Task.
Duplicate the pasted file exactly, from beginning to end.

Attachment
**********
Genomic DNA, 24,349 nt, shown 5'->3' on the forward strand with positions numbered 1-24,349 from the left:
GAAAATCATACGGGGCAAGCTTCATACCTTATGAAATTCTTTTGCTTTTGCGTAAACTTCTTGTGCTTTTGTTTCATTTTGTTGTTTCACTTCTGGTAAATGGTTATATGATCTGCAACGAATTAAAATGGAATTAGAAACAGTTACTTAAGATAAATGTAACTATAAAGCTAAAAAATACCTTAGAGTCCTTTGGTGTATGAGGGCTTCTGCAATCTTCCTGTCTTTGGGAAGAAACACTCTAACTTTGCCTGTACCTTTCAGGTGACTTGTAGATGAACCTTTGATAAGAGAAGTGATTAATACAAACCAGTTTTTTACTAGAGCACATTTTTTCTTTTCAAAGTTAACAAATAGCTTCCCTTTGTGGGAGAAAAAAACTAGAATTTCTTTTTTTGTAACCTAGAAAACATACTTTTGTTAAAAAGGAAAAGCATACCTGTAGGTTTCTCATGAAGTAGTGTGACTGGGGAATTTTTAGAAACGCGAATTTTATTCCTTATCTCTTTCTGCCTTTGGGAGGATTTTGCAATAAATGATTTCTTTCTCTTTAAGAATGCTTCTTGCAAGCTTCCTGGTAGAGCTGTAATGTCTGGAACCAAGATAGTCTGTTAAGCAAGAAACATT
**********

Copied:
Genomic DNA, 24,349 nt, shown 5'->3' on the forward strand with positions numbered 1-24,349 from the left:
GAAAATCATACGGGGCAAGCTTCATACCTTATGAAATTCTTTTGCTTTTGCGTAAACTTCTTGTGCTTTTGTTTCATTTTGTTGTTTCACTTCTGGTAAATGGTTATATGATCTGCAACGAATTAAAATGGAATTAGAAACAGTTACTTAAGATAAATGTAACTATAAAGCTAAAAAATACCTTAGAGTCCTTTGGTGTATGAGGGCTTCTGCAATCTTCCTGTCTTTGGGAAGAAACACTCTAACTTTGCCTGTACCTTTCAGGTGACTTGTAGATGAACCTTTGATAAGAGAAGTGATTAATACAAACCAGTTTTTTACTAGAGCACATTTTTTCTTTTCAAAGTTAACAAATAGCTTCCCTTTGTGGGAGAAAAAAACTAGAATTTCTTTTTTTGTAACCTAGAAAACATACTTTTGTTAAAAAGGAAAAGCATACCTGTAGGTTTCTCATGAAGTAGTGTGACTGGGGAATTTTTAGAAACGCGAATTTTATTCCTTATCTCTTTCTGCCTTTGGGAGGATTTTGCAATAAATGATTTCTTTCTCTTTAAGAATGCTTCTTGCAAGCTTCCTGGTAGAGCTGTAATGTCTGGAACCAAGATAGTCTGTTAAGCAAGAAACATT